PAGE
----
Car-Way Emptor


I have known for some time that I was going to have to buy a new car. This is somewhat more problematic on an island where everything is imported in that if you don’t want to wait three – six months to make a purchase while your vehicle meanders its way from South East Asia across the Pacific and eventually through the Panama Canal; you have to choose from cars that were picked by the dealer months ago and stored in a secure lot in the back of town.

When you inquire politely if you might see the car you are considering, if you are lucky you are initially given some vague story about it needing to be cleaned and told to come back in three days (more about this later), if you are unlucky you are told that not only do they not have a floor model, they have given away all the brochures and it will be three months until the next shipment arrives. If you really want one, you are then told to hand over a $1000 deposit and you will be contacted once your mystery purchase reaches the island.

In case I said that too fast … you are actually expected to purchase a vehicle you have NEVER laid eyes on.

Who would do this you ask?

I did once believe it or not. Then I went to a public multi-story car park and walked up and down the rows until I found a vehicle the same make, model and color as what I had agreed to purchase. Thankfully I really liked it when I finally got a look at it.

This time things went better … well at least to start. The dealer actually had a car in the showroom and I was actually allowed to sit in it. The dark grey one that I coveted was “not on view” but I knew better than to ask why by this point.

All cars sold in Bermuda spend close to six months at sea on a car ferry and are smothered in a quarter inch layer of industrial grade petroleum jelly to prevent corrosion and salt damage which then gets caked in soot from the car ferry smoke stacks enroute .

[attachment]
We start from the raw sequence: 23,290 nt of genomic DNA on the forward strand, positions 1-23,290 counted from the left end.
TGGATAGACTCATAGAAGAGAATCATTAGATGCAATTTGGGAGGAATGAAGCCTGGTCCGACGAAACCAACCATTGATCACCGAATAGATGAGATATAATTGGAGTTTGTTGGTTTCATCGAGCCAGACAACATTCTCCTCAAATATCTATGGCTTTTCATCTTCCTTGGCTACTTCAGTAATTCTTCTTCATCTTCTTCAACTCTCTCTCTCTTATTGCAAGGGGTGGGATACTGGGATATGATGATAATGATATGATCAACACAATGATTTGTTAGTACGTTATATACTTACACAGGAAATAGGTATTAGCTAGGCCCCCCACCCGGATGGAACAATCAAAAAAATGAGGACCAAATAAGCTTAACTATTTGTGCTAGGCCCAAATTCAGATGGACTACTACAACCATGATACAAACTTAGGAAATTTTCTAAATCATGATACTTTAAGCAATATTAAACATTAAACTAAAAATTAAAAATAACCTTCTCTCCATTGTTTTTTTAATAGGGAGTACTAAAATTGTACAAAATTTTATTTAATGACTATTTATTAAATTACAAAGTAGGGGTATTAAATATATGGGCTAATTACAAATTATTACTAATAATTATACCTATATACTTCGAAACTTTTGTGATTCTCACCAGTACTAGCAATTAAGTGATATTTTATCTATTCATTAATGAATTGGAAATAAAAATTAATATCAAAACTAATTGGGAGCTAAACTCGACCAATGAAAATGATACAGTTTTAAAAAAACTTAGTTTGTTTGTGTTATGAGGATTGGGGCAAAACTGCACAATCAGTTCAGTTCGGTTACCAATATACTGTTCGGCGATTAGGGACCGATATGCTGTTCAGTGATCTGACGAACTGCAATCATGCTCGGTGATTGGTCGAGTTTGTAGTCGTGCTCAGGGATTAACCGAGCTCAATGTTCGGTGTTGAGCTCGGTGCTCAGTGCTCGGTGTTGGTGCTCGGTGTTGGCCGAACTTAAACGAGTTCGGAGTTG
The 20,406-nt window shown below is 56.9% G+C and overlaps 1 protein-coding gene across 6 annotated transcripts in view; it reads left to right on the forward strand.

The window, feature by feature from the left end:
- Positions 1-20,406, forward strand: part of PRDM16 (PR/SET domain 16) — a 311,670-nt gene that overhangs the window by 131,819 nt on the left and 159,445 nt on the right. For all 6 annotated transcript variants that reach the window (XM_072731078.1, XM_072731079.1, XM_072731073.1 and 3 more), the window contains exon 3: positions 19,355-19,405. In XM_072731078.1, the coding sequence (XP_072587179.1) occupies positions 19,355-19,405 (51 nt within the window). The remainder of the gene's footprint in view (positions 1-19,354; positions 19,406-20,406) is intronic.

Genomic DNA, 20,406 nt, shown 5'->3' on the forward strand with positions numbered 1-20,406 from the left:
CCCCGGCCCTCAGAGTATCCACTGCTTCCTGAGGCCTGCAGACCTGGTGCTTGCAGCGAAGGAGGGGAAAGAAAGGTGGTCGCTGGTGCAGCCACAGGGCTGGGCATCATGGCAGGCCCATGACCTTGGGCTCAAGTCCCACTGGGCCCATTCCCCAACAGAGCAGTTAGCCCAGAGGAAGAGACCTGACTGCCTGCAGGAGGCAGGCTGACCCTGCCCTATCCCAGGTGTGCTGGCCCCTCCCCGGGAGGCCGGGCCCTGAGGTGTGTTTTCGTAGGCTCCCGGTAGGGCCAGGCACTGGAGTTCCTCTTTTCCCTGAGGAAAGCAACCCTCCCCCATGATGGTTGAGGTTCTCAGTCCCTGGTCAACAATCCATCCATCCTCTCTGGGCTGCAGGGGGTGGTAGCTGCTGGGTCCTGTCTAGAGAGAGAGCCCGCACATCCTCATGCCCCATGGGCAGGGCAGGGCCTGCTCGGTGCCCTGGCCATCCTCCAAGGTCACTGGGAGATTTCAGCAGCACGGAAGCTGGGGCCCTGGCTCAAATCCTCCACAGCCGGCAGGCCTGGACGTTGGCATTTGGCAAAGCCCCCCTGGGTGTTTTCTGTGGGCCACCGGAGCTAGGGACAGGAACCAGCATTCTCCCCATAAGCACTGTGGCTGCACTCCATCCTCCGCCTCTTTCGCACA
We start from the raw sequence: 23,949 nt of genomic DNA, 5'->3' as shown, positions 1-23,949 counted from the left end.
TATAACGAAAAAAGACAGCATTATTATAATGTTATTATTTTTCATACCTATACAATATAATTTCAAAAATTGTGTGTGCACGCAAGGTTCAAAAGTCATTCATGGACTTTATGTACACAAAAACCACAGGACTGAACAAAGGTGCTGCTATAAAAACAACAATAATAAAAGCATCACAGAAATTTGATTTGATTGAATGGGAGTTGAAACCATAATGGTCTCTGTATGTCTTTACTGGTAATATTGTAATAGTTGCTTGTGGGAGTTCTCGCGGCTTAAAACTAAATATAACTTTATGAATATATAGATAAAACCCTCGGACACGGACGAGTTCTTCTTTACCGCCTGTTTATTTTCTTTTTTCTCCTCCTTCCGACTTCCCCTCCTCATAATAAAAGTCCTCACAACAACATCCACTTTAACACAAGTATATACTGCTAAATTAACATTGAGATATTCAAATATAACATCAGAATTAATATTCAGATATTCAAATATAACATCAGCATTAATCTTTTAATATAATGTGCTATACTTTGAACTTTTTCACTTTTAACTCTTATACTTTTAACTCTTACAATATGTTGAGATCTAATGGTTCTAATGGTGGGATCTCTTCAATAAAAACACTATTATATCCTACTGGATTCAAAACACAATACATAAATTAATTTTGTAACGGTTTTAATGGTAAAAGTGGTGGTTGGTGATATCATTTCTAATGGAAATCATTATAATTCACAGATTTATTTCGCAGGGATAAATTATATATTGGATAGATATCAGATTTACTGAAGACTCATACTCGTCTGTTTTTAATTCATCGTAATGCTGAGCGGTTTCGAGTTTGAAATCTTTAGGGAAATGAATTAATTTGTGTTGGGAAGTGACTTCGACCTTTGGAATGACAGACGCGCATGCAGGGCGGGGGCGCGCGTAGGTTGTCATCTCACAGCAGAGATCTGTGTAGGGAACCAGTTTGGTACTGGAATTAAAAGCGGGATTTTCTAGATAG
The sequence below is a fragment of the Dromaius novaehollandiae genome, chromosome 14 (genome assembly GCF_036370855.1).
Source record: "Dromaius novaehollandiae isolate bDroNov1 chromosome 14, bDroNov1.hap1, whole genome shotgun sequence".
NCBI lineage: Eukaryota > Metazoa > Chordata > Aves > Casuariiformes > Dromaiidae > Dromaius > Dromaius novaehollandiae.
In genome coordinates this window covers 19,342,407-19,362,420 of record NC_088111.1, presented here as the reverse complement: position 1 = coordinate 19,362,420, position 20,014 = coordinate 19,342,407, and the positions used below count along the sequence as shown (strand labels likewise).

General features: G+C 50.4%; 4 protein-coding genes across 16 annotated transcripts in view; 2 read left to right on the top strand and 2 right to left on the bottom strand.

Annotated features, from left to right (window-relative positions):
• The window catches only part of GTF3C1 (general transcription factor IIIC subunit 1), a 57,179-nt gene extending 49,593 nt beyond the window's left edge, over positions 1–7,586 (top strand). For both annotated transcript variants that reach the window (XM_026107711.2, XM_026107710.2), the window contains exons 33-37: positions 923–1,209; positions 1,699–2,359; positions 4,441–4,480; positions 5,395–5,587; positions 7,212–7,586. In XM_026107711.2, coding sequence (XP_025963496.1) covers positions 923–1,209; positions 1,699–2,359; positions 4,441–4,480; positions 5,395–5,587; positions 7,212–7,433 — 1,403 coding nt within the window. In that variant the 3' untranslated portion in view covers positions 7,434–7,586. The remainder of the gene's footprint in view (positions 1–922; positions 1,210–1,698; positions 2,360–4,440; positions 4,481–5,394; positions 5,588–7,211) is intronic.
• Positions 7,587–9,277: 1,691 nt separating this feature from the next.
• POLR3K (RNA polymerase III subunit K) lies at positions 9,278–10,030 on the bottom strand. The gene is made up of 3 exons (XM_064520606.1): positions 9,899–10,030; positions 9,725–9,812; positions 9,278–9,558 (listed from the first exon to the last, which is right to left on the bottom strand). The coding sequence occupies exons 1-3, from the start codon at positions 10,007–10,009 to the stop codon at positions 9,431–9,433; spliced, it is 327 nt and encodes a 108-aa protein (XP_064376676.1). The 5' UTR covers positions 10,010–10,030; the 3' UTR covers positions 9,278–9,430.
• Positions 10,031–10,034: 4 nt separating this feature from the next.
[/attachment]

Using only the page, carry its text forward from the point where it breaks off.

It takes at least a day to remove enough grease and grime to make any vehicle look like the brand new car that it is and the dealers have learned the hard way never to allow a customer to see what their new baby looks like when it first comes off the boat.

Another crazy quirk of car ownership on an island is that each household is only permitted to register one car. It does not matter how large the house, or how big the family – you get one car and the government is very serious about this. To license a new vehicle you must prove that you have either sold your old car, or (are you ready for it?) … had your old car cut in half and hauled to the landfill.

Yup – my ancient Suzuki is now an integral addition to the airport land reclamation project. Don’t ever say I haven’t done my part to give back to Bermuda (g).

There’s just one problem … I did not find out until 3:30 pm today that my bank had somehow failed to process my loan application, meaning that I technically can’t pick my new car up until at least Wednesday and my old one is … well in pieces!

I could lose my mind over this … or I could just shake my head in dismay and enjoy the sunshine … I’ll let you know how that works out … Namaste


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